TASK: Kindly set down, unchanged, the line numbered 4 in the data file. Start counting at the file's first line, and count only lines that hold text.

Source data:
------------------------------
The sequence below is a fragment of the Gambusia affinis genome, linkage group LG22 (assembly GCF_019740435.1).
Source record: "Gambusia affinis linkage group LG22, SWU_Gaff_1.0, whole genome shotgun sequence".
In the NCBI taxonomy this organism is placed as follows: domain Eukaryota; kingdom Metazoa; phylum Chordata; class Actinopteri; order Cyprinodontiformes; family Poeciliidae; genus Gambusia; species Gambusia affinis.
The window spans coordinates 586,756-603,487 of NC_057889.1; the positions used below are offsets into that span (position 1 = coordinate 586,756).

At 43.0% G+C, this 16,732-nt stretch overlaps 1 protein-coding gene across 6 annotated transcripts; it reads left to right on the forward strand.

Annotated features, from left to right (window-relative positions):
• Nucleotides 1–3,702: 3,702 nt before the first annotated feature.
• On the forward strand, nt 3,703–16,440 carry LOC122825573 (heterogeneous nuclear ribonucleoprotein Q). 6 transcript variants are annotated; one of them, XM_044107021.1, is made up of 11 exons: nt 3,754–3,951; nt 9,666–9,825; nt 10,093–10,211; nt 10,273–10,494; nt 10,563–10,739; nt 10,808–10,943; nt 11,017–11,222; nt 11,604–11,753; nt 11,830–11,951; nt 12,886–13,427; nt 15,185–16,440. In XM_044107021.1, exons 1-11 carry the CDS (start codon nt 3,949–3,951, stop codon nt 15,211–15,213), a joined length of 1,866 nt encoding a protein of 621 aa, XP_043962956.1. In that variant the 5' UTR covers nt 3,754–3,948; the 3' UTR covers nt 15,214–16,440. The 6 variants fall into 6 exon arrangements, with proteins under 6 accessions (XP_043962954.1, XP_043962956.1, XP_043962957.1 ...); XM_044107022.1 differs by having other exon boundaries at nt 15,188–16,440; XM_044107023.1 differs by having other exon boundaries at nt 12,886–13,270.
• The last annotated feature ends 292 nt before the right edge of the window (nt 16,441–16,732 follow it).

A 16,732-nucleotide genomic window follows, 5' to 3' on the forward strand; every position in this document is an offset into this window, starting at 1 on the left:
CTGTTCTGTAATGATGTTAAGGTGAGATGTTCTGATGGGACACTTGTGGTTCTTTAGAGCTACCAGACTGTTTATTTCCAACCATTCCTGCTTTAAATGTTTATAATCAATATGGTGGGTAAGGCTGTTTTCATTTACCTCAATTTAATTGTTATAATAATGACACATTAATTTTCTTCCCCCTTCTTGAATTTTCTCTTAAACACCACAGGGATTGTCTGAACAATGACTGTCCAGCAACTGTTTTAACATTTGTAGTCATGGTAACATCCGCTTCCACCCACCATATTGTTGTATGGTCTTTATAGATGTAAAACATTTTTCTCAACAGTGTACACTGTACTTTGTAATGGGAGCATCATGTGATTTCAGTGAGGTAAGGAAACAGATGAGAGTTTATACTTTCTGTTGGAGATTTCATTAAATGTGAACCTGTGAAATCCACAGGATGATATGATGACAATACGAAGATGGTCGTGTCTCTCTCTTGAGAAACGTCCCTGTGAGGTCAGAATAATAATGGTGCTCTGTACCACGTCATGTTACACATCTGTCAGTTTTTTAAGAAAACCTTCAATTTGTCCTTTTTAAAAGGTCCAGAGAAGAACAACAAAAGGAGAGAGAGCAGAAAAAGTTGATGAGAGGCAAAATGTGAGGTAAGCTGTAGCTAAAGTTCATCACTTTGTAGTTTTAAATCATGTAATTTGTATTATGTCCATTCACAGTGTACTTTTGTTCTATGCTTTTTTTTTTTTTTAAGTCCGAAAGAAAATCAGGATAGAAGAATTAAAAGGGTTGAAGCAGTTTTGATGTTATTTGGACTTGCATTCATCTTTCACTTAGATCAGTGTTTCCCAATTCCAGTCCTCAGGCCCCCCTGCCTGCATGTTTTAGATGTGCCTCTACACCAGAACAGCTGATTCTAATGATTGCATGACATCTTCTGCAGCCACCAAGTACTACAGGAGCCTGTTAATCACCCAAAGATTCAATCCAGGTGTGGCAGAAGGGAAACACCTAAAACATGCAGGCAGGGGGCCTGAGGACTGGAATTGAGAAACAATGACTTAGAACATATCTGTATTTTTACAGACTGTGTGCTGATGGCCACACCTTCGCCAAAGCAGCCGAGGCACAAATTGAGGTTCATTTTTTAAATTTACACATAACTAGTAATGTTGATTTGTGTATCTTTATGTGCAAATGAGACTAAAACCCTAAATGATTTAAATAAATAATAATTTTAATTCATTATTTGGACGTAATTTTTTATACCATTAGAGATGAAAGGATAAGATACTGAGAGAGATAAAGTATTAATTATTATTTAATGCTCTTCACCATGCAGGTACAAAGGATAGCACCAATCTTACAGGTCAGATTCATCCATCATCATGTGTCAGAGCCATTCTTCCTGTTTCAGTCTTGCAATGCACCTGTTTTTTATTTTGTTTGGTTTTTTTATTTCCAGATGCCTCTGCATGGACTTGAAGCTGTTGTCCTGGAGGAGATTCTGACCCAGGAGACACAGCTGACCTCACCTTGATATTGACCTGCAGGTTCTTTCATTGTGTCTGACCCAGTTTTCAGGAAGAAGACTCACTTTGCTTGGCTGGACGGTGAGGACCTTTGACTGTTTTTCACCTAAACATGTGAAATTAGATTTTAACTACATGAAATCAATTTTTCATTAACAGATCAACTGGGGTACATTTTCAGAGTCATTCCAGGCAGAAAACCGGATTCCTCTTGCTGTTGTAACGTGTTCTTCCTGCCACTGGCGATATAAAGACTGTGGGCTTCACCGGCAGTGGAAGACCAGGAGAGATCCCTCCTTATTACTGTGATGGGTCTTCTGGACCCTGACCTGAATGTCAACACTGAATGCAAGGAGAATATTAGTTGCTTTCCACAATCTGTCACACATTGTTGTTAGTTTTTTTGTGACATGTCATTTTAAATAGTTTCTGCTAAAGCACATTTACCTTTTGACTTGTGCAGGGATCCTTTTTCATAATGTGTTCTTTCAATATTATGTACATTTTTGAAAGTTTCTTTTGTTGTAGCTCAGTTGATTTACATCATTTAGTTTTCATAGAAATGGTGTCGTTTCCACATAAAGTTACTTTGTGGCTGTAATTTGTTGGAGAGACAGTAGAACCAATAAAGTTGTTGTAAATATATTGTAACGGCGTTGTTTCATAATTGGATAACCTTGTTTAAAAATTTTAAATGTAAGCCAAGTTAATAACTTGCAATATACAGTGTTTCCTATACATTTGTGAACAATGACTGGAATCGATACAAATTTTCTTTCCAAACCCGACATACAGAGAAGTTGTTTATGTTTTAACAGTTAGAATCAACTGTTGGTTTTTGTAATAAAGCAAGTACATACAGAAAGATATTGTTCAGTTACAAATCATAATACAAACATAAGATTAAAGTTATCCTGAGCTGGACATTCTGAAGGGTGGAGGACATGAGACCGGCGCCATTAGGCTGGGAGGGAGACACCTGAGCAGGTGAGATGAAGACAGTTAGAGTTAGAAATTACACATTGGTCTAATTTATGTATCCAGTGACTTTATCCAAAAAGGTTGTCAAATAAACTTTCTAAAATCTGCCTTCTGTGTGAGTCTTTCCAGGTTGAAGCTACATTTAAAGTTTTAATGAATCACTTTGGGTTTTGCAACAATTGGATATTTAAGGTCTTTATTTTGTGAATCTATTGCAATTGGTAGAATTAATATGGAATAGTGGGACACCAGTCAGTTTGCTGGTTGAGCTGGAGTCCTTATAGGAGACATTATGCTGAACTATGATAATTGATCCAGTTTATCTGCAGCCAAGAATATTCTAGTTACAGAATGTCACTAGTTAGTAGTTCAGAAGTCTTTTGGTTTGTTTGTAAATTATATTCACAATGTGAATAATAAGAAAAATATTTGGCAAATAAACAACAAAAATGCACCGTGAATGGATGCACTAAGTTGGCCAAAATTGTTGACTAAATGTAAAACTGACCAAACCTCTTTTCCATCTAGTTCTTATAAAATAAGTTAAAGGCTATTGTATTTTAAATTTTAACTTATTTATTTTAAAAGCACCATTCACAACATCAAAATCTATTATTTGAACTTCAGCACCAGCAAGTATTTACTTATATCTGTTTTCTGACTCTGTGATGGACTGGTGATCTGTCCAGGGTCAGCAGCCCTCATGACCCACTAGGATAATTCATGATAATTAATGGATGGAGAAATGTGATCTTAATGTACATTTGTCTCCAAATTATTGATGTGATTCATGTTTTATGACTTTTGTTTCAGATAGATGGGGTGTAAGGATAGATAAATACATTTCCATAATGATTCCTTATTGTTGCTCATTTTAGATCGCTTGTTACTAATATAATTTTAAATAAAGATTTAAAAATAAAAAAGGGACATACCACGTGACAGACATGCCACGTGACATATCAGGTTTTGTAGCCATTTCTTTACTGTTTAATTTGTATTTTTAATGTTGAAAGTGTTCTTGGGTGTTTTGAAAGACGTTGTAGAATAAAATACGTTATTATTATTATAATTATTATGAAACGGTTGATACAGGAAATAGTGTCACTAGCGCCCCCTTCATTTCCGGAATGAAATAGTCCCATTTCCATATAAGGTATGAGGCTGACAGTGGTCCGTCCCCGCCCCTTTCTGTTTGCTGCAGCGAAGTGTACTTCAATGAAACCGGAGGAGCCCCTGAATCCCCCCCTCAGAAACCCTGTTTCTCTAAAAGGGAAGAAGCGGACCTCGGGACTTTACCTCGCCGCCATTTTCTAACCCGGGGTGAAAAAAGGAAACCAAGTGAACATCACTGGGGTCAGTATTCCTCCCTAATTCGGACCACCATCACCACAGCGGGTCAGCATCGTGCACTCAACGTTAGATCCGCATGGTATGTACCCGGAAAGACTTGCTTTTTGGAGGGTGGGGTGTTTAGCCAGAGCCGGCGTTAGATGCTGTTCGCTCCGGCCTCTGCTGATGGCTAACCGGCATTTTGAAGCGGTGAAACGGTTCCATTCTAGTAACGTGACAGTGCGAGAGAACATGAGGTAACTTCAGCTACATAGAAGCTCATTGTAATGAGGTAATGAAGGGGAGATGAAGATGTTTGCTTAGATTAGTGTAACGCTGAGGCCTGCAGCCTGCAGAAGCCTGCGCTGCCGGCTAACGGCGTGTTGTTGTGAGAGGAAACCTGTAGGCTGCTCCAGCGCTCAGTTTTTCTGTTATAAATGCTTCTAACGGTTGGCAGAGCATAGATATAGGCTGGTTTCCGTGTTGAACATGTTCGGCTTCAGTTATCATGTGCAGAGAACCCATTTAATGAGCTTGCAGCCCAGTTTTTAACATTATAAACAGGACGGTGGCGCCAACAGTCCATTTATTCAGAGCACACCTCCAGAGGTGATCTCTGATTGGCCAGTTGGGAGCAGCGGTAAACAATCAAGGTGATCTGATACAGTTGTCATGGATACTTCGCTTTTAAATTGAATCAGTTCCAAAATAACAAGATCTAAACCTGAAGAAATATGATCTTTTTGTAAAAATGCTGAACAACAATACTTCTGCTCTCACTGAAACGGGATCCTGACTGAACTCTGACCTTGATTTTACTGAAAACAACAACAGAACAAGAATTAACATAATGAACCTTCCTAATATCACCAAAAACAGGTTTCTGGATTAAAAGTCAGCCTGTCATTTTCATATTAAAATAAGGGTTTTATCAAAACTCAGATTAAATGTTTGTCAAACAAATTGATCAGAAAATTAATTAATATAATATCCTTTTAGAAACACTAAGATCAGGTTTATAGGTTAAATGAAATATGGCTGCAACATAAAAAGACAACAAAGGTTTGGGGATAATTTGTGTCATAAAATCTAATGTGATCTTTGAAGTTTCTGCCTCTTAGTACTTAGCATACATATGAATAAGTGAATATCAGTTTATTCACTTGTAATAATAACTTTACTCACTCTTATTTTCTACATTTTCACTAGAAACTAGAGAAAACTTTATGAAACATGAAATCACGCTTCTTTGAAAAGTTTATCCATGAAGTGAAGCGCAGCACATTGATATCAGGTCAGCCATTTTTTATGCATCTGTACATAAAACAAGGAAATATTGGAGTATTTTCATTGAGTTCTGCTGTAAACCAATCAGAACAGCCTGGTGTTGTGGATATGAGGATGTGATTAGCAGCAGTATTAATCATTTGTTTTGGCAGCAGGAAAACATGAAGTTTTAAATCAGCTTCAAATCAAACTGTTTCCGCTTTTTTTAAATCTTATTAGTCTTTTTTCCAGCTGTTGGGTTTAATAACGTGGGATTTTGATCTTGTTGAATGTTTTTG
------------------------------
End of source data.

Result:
The window spans coordinates 586,756-603,487 of NC_057889.1; the positions used below are offsets into that span (position 1 = coordinate 586,756).